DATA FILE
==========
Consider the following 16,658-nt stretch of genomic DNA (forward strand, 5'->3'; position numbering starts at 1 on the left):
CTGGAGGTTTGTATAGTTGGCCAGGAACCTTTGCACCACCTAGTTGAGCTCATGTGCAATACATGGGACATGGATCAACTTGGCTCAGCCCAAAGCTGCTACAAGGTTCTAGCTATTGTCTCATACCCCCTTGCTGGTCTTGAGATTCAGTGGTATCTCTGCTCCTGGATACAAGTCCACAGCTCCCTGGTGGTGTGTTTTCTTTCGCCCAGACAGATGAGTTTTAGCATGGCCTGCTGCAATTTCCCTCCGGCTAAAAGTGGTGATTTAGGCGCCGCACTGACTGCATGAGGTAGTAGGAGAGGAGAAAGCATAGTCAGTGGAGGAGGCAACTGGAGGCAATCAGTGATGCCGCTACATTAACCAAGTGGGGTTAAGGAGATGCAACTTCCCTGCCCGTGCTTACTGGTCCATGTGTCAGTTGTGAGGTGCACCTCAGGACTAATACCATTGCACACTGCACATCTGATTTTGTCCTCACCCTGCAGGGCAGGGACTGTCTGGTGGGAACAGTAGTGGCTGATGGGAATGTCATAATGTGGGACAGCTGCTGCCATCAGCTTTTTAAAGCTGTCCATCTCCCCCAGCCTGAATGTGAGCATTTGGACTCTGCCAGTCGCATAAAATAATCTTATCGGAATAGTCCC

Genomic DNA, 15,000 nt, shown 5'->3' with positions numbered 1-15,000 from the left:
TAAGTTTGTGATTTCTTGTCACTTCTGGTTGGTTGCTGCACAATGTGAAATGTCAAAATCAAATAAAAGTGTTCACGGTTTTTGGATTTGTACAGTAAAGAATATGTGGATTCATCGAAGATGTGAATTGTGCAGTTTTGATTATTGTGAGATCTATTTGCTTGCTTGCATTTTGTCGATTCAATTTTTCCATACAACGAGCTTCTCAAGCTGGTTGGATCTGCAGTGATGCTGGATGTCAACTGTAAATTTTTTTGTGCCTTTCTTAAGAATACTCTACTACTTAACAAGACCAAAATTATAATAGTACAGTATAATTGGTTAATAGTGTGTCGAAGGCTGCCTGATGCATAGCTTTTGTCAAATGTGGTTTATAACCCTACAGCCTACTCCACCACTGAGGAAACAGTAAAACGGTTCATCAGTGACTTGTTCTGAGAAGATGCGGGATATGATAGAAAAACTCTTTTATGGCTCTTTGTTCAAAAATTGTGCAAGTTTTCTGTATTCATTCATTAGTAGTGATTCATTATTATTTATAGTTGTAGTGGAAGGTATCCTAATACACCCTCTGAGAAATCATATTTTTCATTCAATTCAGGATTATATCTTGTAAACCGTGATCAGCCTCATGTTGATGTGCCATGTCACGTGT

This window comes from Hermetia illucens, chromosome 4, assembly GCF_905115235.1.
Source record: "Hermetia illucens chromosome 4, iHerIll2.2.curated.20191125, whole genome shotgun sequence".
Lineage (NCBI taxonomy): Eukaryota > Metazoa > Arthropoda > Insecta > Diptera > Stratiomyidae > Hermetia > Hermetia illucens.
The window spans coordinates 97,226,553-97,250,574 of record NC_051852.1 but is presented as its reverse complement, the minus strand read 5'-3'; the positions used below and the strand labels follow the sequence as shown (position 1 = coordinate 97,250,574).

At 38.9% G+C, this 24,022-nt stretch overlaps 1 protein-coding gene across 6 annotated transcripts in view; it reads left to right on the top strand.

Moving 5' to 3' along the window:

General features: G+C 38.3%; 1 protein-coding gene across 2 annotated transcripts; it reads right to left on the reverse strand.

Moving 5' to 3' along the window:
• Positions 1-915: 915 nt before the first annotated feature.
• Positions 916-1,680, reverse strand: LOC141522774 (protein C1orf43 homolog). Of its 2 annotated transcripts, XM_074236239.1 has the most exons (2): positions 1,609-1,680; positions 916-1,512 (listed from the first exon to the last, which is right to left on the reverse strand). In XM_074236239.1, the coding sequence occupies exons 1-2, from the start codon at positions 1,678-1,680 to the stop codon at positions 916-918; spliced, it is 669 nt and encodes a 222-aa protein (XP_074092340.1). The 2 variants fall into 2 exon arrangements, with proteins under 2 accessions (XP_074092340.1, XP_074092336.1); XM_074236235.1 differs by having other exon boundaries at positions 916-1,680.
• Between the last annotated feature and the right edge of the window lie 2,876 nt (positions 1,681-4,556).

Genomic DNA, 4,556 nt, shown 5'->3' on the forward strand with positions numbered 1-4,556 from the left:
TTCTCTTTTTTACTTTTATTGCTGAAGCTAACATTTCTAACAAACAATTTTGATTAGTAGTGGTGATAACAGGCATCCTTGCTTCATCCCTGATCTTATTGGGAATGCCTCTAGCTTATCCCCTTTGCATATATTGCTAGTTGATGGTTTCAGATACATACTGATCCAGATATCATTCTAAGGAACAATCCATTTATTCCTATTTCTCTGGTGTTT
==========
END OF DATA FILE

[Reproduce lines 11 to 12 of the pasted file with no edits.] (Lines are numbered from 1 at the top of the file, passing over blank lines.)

General features: G+C 38.3%; 1 protein-coding gene across 2 annotated transcripts; it reads right to left on the reverse strand.

Moving 5' to 3' along the window: